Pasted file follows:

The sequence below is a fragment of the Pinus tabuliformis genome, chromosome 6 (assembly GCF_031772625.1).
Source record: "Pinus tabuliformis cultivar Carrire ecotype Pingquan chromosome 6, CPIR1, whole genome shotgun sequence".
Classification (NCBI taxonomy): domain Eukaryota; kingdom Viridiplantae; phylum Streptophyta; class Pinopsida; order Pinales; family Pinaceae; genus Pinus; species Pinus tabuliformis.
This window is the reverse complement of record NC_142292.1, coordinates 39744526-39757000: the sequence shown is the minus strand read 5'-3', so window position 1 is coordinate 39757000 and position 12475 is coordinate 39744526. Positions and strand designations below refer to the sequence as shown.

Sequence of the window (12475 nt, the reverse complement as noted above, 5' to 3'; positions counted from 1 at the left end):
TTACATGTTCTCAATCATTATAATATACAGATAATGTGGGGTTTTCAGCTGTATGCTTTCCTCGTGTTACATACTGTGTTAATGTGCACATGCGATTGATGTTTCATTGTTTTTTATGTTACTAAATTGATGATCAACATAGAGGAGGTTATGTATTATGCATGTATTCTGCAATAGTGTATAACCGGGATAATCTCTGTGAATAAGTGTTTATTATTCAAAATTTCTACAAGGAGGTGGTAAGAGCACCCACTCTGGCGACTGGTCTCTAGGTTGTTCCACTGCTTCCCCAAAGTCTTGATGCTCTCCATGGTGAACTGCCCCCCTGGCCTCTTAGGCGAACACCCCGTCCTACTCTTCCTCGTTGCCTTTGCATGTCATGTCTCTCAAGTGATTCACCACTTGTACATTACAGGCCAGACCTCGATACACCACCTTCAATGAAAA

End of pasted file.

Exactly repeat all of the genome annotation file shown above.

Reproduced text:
The sequence below is a fragment of the Pinus tabuliformis genome, chromosome 6 (assembly GCF_031772625.1).
Source record: "Pinus tabuliformis cultivar Carrire ecotype Pingquan chromosome 6, CPIR1, whole genome shotgun sequence".
Classification (NCBI taxonomy): domain Eukaryota; kingdom Viridiplantae; phylum Streptophyta; class Pinopsida; order Pinales; family Pinaceae; genus Pinus; species Pinus tabuliformis.
This window is the reverse complement of record NC_142292.1, coordinates 39744526-39757000: the sequence shown is the minus strand read 5'-3', so window position 1 is coordinate 39757000 and position 12475 is coordinate 39744526. Positions and strand designations below refer to the sequence as shown.

Sequence of the window (12475 nt, the reverse complement as noted above, 5' to 3'; positions counted from 1 at the left end):
TTACATGTTCTCAATCATTATAATATACAGATAATGTGGGGTTTTCAGCTGTATGCTTTCCTCGTGTTACATACTGTGTTAATGTGCACATGCGATTGATGTTTCATTGTTTTTTATGTTACTAAATTGATGATCAACATAGAGGAGGTTATGTATTATGCATGTATTCTGCAATAGTGTATAACCGGGATAATCTCTGTGAATAAGTGTTTATTATTCAAAATTTCTACAAGGAGGTGGTAAGAGCACCCACTCTGGCGACTGGTCTCTAGGTTGTTCCACTGCTTCCCCAAAGTCTTGATGCTCTCCATGGTGAACTGCCCCCCTGGCCTCTTAGGCGAACACCCCGTCCTACTCTTCCTCGTTGCCTTTGCATGTCATGTCTCTCAAGTGATTCACCACTTGTACATTACAGGCCAGACCTCGATACACCACCTTCAATGAAAA